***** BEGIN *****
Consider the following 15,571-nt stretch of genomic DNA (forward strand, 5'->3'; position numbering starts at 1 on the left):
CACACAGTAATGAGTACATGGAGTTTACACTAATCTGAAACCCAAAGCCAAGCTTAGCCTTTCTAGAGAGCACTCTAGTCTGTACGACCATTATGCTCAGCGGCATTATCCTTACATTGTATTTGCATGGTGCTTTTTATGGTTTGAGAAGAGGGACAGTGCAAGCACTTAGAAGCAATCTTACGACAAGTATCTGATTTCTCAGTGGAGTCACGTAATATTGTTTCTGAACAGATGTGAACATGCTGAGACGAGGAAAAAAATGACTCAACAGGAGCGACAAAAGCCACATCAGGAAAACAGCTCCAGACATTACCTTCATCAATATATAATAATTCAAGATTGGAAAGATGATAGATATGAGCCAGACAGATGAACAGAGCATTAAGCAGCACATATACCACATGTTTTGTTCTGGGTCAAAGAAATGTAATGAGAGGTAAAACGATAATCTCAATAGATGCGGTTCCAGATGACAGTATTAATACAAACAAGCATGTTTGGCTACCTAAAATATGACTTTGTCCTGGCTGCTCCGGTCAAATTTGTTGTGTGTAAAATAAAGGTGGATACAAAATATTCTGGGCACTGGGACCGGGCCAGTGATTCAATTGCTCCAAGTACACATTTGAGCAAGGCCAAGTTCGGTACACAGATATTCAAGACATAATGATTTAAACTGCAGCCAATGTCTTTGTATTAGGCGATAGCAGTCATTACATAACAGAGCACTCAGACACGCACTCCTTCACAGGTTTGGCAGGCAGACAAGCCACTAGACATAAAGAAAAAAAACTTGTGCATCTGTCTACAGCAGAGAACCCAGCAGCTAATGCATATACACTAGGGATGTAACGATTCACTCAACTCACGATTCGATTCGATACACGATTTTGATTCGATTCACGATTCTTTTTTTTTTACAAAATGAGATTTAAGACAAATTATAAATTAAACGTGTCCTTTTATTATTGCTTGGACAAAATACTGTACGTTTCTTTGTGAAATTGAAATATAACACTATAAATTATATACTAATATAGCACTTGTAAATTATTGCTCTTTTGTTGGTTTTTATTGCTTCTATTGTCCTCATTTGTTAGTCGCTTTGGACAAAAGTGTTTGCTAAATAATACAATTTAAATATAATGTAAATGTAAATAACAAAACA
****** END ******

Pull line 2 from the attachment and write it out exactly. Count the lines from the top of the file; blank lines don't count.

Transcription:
CACACAGTAATGAGTACATGGAGTTTACACTAATCTGAAACCCAAAGCCAAGCTTAGCCTTTCTAGAGAGCACTCTAGTCTGTACGACCATTATGCTCAGCGGCATTATCCTTACATTGTATTTGCATGGTGCTTTTTATGGTTTGAGAAGAGGGACAGTGCAAGCACTTAGAAGCAATCTTACGACAAGTATCTGATTTCTCAGTGGAGTCACGTAATATTGTTTCTGAACAGATGTGAACATGCTGAGACGAGGAAAAAAATGACTCAACAGGAGCGACAAAAGCCACATCAGGAAAACAGCTCCAGACATTACCTTCATCAATATATAATAATTCAAGATTGGAAAGATGATAGATATGAGCCAGACAGATGAACAGAGCATTAAGCAGCACATATACCACATGTTTTGTTCTGGGTCAAAGAAATGTAATGAGAGGTAAAACGATAATCTCAATAGATGCGGTTCCAGATGACAGTATTAATACAAACAAGCATGTTTGGCTACCTAAAATATGACTTTGTCCTGGCTGCTCCGGTCAAATTTGTTGTGTGTAAAATAAAGGTGGATACAAAATATTCTGGGCACTGGGACCGGGCCAGTGATTCAATTGCTCCAAGTACACATTTGAGCAAGGCCAAGTTCGGTACACAGATATTCAAGACATAATGATTTAAACTGCAGCCAATGTCTTTGTATTAGGCGATAGCAGTCATTACATAACAGAGCACTCAGACACGCACTCCTTCACAGGTTTGGCAGGCAGACAAGCCACTAGACATAAAGAAAAAAAACTTGTGCATCTGTCTACAGCAGAGAACCCAGCAGCTAATGCATATACACTAGGGATGTAACGATTCACTCAACTCACGATTCGATTCGATACACGATTTTGATTCGATTCACGATTCTTTTTTTTTTACAAAATGAGATTTAAGACAAATTATAAATTAAACGTGTCCTTTTATTATTGCTTGGACAAAATACTGTACGTTTCTTTGTGAAATTGAAATATAACACTATAAATTATATACTAATATAGCACTTGTAAATTATTGCTCTTTTGTTGGTTTTTATTGCTTCTATTGTCCTCATTTGTTAGTCGCTTTGGACAAAAGTGTTTGCTAAATAATACAATTTAAATATAATGTAAATGTAAATAACAAAACA